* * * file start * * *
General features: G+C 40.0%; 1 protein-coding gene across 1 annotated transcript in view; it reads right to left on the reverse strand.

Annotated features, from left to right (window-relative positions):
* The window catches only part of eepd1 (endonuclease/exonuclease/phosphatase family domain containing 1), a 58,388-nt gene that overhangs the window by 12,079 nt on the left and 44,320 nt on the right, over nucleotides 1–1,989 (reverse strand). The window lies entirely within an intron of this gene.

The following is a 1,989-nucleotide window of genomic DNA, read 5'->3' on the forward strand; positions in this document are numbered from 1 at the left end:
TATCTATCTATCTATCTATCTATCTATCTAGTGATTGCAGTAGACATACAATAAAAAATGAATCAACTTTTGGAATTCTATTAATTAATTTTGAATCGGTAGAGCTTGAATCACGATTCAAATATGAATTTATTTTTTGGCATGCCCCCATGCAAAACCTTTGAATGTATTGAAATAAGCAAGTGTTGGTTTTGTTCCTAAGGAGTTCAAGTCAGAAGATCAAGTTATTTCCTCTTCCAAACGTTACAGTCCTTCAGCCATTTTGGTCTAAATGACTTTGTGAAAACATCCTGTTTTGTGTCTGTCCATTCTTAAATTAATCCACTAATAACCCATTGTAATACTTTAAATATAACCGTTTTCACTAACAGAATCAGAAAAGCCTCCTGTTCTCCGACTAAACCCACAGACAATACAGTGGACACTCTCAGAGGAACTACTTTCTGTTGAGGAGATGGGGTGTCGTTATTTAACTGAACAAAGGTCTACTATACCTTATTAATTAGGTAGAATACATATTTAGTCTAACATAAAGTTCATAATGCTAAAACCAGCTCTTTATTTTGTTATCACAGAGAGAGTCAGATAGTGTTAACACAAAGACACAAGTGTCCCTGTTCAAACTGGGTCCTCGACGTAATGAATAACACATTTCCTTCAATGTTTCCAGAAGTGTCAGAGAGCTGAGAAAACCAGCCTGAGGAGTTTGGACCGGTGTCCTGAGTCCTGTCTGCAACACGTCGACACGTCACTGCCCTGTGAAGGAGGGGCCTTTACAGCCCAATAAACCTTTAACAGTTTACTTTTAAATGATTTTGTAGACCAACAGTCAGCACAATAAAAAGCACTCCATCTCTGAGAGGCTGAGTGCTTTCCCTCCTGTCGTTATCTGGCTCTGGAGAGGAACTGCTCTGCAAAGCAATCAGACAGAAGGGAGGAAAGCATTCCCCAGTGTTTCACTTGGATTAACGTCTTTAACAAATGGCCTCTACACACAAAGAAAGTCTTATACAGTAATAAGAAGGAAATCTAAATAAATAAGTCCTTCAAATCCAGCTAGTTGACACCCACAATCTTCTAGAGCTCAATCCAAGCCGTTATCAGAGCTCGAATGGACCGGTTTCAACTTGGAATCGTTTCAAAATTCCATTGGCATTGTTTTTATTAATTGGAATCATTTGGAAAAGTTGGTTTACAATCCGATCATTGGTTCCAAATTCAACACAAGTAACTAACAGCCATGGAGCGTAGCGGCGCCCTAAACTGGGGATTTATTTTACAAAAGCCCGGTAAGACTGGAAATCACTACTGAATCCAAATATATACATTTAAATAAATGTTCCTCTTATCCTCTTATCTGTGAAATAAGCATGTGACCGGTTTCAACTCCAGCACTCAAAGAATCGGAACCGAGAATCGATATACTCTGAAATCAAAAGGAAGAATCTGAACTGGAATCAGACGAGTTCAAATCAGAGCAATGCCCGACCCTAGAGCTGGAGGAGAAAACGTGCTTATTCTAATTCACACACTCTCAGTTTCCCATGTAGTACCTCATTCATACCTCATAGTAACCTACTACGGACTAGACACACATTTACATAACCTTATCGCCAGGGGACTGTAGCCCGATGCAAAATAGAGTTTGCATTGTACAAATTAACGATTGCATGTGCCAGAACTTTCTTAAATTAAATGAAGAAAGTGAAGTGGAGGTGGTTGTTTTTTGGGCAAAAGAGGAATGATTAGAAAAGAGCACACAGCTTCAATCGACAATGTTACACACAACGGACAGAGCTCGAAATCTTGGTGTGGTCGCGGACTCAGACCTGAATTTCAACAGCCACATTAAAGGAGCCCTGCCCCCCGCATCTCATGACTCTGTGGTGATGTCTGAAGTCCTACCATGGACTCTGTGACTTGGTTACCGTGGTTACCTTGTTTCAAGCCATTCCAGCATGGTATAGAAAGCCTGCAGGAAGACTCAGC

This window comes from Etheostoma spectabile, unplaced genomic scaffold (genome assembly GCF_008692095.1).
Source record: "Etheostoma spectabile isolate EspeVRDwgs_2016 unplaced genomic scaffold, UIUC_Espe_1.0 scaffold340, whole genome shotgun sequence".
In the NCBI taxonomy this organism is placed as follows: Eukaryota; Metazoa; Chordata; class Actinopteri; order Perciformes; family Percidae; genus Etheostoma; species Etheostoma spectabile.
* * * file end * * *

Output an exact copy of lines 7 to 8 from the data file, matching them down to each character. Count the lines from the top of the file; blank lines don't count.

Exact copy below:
Source record: "Etheostoma spectabile isolate EspeVRDwgs_2016 unplaced genomic scaffold, UIUC_Espe_1.0 scaffold340, whole genome shotgun sequence".
In the NCBI taxonomy this organism is placed as follows: Eukaryota; Metazoa; Chordata; class Actinopteri; order Perciformes; family Percidae; genus Etheostoma; species Etheostoma spectabile.